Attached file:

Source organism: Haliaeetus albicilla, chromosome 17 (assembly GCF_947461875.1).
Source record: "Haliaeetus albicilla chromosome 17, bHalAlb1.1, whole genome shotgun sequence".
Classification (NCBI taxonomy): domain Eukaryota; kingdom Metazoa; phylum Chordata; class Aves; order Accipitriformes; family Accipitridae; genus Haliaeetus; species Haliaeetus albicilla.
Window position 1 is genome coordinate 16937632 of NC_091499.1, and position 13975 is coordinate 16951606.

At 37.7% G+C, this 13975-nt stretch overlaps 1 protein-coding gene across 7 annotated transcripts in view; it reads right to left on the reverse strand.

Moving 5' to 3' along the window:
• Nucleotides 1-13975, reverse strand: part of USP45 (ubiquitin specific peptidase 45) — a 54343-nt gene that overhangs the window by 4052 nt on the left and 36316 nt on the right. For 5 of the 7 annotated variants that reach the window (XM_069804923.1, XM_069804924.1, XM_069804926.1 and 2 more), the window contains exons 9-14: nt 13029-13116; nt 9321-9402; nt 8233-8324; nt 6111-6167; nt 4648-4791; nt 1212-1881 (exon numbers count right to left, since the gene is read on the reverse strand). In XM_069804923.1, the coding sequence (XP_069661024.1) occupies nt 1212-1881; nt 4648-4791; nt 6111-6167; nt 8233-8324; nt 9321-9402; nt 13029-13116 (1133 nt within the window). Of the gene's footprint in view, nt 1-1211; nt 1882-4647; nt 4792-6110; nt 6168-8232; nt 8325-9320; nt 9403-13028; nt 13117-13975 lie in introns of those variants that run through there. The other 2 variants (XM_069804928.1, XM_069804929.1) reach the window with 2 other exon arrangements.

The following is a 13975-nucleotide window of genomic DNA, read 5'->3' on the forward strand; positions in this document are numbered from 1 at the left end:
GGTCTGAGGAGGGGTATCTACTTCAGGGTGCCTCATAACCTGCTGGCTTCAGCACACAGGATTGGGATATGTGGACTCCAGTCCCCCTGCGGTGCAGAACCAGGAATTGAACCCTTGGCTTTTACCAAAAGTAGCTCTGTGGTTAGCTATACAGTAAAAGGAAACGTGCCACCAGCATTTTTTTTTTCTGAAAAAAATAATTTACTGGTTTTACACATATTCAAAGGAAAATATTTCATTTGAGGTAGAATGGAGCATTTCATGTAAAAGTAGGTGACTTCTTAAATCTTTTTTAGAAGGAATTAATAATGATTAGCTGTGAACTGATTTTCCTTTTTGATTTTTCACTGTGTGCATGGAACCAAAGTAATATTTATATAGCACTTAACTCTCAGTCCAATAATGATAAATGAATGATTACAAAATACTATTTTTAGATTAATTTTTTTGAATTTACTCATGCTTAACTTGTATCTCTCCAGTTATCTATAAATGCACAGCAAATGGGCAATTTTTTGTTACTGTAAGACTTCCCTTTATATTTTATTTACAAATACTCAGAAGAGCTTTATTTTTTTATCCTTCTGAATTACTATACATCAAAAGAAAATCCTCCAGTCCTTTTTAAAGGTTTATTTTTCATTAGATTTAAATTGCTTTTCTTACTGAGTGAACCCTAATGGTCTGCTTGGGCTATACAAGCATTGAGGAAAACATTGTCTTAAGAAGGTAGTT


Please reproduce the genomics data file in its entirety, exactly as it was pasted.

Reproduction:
Source organism: Haliaeetus albicilla, chromosome 17 (assembly GCF_947461875.1).
Source record: "Haliaeetus albicilla chromosome 17, bHalAlb1.1, whole genome shotgun sequence".
Classification (NCBI taxonomy): domain Eukaryota; kingdom Metazoa; phylum Chordata; class Aves; order Accipitriformes; family Accipitridae; genus Haliaeetus; species Haliaeetus albicilla.
Window position 1 is genome coordinate 16937632 of NC_091499.1, and position 13975 is coordinate 16951606.

At 37.7% G+C, this 13975-nt stretch overlaps 1 protein-coding gene across 7 annotated transcripts in view; it reads right to left on the reverse strand.

Moving 5' to 3' along the window:
• Nucleotides 1-13975, reverse strand: part of USP45 (ubiquitin specific peptidase 45) — a 54343-nt gene that overhangs the window by 4052 nt on the left and 36316 nt on the right. For 5 of the 7 annotated variants that reach the window (XM_069804923.1, XM_069804924.1, XM_069804926.1 and 2 more), the window contains exons 9-14: nt 13029-13116; nt 9321-9402; nt 8233-8324; nt 6111-6167; nt 4648-4791; nt 1212-1881 (exon numbers count right to left, since the gene is read on the reverse strand). In XM_069804923.1, the coding sequence (XP_069661024.1) occupies nt 1212-1881; nt 4648-4791; nt 6111-6167; nt 8233-8324; nt 9321-9402; nt 13029-13116 (1133 nt within the window). Of the gene's footprint in view, nt 1-1211; nt 1882-4647; nt 4792-6110; nt 6168-8232; nt 8325-9320; nt 9403-13028; nt 13117-13975 lie in introns of those variants that run through there. The other 2 variants (XM_069804928.1, XM_069804929.1) reach the window with 2 other exon arrangements.

The following is a 13975-nucleotide window of genomic DNA, read 5'->3' on the forward strand; positions in this document are numbered from 1 at the left end:
GGTCTGAGGAGGGGTATCTACTTCAGGGTGCCTCATAACCTGCTGGCTTCAGCACACAGGATTGGGATATGTGGACTCCAGTCCCCCTGCGGTGCAGAACCAGGAATTGAACCCTTGGCTTTTACCAAAAGTAGCTCTGTGGTTAGCTATACAGTAAAAGGAAACGTGCCACCAGCATTTTTTTTTTCTGAAAAAAATAATTTACTGGTTTTACACATATTCAAAGGAAAATATTTCATTTGAGGTAGAATGGAGCATTTCATGTAAAAGTAGGTGACTTCTTAAATCTTTTTTAGAAGGAATTAATAATGATTAGCTGTGAACTGATTTTCCTTTTTGATTTTTCACTGTGTGCATGGAACCAAAGTAATATTTATATAGCACTTAACTCTCAGTCCAATAATGATAAATGAATGATTACAAAATACTATTTTTAGATTAATTTTTTTGAATTTACTCATGCTTAACTTGTATCTCTCCAGTTATCTATAAATGCACAGCAAATGGGCAATTTTTTGTTACTGTAAGACTTCCCTTTATATTTTATTTACAAATACTCAGAAGAGCTTTATTTTTTTATCCTTCTGAATTACTATACATCAAAAGAAAATCCTCCAGTCCTTTTTAAAGGTTTATTTTTCATTAGATTTAAATTGCTTTTCTTACTGAGTGAACCCTAATGGTCTGCTTGGGCTATACAAGCATTGAGGAAAACATTGTCTTAAGAAGGTAGTT